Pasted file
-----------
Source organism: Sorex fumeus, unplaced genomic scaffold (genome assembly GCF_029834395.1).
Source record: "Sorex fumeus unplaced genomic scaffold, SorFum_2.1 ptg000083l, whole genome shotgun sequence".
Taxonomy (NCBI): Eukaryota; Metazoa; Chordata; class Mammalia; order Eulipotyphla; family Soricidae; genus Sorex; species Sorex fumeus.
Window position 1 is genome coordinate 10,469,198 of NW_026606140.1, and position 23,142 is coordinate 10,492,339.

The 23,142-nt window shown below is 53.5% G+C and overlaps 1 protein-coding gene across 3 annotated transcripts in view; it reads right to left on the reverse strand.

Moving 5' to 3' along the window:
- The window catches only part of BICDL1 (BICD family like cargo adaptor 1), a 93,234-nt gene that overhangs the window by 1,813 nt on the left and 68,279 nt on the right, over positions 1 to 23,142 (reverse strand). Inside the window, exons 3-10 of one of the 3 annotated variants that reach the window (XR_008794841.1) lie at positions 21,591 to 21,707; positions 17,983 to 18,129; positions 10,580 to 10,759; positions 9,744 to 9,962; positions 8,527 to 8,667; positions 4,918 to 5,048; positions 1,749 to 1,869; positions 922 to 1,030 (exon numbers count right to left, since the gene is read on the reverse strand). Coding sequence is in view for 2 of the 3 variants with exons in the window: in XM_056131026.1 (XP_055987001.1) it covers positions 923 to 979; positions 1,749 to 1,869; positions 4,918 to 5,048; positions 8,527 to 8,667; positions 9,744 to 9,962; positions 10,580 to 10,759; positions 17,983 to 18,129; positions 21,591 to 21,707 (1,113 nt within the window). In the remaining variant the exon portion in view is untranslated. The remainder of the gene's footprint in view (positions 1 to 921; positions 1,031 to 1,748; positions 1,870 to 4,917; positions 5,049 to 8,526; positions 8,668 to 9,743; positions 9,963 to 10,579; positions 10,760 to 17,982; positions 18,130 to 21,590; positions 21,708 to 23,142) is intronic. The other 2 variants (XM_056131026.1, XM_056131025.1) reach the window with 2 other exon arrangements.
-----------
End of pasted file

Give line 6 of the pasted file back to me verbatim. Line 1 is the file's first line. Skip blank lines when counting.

Moving 5' to 3' along the window: